A close look at the crankcase.

A nice-looking pressure casting with the ports twisted similar to the LA design. What the ASP has that the LA does not, is a clean transition to the ports from the bottom of the crankcase. I have spent hours on my LA .25 doing this by hand for NW B Proto.

I like the arrangement of the carburetor hold-down. It is at the very rear of the air intake (similar to Italian engines) this means that a spray bar can be placed in this hole with just the fuel outlet exposed and saving all that area normally taken up by the spray bar, I am not sure this will work for our suction application, but more on this later.


The crankshaft and the other parts aside from the crankcase.

I do not have the tools to tell you how hard this crank is, but it appears to be chrome steel.

The counterweight is nicely machined, reminiscent of the G21 Super Tigres.

The crankshaft has an adequate 10mm hole and is held by two ball bearings. The good news is the bearing retainer in the rear is nylon so no worries about exploding metal race tabs blowing apart and ruining your engine. The front bearing has a shield keeping and ever-present dirt away.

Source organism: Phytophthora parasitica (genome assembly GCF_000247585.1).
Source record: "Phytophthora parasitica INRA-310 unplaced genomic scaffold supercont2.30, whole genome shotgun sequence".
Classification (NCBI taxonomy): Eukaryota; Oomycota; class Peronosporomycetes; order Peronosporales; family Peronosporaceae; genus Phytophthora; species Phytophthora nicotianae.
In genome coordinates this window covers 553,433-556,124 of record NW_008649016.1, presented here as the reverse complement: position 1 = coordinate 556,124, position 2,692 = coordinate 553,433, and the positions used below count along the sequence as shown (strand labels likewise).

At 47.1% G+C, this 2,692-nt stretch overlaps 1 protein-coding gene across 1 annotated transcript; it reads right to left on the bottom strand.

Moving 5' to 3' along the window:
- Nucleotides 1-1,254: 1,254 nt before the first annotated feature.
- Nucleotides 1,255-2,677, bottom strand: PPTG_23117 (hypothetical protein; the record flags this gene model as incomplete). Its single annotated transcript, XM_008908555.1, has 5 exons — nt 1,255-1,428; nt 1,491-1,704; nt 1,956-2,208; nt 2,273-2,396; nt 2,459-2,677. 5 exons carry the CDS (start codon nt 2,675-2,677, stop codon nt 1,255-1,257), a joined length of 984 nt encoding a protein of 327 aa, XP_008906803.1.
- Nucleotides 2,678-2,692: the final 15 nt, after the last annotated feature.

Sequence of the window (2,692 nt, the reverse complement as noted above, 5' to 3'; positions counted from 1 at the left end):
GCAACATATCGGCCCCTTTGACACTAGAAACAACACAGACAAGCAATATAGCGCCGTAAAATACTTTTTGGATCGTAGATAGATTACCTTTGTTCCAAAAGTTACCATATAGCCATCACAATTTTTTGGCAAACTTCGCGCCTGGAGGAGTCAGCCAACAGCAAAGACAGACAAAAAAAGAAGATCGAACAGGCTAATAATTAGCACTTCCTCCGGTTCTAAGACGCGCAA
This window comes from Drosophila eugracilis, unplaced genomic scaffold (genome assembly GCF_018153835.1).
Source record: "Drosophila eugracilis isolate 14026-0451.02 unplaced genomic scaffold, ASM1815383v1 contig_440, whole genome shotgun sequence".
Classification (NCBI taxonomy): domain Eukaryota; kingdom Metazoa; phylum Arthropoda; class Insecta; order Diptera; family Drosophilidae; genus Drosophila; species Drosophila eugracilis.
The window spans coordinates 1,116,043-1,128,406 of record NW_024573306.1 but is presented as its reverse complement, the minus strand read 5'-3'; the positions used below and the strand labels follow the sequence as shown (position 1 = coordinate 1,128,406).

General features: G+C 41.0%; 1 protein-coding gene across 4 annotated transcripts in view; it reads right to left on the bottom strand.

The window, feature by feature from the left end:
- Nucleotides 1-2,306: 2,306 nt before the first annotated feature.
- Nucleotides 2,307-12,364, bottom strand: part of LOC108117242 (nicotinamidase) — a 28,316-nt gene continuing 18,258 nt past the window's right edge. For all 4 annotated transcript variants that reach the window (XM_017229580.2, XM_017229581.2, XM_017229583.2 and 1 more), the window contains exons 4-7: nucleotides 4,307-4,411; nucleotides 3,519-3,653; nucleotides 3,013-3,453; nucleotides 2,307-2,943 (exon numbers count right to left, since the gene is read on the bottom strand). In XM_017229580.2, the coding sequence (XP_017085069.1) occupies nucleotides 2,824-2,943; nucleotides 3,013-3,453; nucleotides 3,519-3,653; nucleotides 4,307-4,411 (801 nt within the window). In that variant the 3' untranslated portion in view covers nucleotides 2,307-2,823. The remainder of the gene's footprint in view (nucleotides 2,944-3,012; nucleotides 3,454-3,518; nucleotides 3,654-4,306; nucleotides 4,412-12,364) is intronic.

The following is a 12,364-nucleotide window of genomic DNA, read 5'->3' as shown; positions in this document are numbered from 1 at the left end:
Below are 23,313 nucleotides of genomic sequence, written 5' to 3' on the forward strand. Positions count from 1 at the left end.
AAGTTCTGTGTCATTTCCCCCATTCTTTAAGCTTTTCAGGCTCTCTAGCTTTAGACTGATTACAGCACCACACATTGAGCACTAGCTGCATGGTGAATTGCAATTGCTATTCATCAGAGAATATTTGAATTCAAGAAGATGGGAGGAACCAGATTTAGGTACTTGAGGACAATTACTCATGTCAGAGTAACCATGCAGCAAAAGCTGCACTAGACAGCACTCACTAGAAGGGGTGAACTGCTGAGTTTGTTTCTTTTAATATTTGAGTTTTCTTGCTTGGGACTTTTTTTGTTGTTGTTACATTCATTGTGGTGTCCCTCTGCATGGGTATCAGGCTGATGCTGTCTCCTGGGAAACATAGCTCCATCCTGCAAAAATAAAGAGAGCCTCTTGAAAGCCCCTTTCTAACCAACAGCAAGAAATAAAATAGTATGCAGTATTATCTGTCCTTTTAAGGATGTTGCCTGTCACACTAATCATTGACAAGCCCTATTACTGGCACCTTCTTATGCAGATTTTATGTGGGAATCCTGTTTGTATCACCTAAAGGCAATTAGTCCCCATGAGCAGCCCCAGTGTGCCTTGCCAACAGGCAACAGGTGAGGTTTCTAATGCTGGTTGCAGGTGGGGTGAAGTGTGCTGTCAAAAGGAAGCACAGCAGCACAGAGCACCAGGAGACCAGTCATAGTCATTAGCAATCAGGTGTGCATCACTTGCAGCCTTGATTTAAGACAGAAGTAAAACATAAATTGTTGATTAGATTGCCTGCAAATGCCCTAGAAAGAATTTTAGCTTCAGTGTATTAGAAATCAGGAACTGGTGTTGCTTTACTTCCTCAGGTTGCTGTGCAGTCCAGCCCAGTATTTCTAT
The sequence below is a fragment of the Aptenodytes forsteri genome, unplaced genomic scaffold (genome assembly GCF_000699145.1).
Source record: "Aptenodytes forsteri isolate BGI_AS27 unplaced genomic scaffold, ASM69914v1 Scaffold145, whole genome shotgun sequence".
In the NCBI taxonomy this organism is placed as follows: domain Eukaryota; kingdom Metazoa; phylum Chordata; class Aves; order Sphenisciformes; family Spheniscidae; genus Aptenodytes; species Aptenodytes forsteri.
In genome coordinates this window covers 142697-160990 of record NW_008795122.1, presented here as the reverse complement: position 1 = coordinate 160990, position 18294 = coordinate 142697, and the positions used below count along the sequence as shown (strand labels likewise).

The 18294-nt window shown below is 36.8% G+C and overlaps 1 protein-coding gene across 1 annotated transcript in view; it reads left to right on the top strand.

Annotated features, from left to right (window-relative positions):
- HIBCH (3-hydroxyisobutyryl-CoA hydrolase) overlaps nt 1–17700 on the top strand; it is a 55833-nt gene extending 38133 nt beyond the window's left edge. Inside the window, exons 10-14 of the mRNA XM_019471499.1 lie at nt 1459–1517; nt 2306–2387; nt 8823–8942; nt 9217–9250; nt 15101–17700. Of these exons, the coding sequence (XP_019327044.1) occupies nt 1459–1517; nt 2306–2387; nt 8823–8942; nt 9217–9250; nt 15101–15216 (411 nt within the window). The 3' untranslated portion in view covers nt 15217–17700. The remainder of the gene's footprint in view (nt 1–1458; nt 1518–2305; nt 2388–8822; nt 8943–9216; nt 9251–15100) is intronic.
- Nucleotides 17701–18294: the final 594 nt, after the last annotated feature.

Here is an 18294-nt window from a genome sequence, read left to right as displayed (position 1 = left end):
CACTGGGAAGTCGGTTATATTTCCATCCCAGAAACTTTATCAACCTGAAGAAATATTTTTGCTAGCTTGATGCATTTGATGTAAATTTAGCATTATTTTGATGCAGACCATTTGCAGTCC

The crankshaft in my engine seems a bit tight, but there is no sign of rubbing in the case so a little polishing to refit it into the bearings may be in order. One thing I can say is the forward portion of the crank port aligns pretty well with the air intake, making it a smooth transition to the engine. In many engines I have recontoured this with JB Weld, but this looks pretty good.


The pressure cast aluminum backplate is deep into the case and seals with plastic gasket. A small piston relief is cast in, and a reasonably tight fit into the case, best of all it’s not plastic.


Timing disclaimer:

 This information as reference only, your numbers may vary. The timing is mild but just what is needed for our sport racing application.



Rod Length

Depth Mic Reading from top of flange to BDC (A)

Jacking Shim Thickness - See Note 1 below (D)

Optional information

Depth Mic Reading - Exhaust (B) - See Note 2 below

Depth Mic Reading - Transfer (C) - See Note 2 below

Depth Mic Reading - Port Opening (Crank port or rotor)

Depth Mic Reading - Port Close (Crank port or rotor)

Note 1 - Jacking shim thickness is used to raise the sleeve enough (i.e. 0.100") to allow engine rotation to measure stroke. The calculations will correct for its thickness. If not used enter zero (0). 
Note 2 - Unless values are entered for both exhaust and transfer port opening positions, any "blowdown" values will not be valid.

Deck Height


Stroke / 2


Rod/Stroke Ratio


Engine Displacement


Swept Volume from Exhaust Closing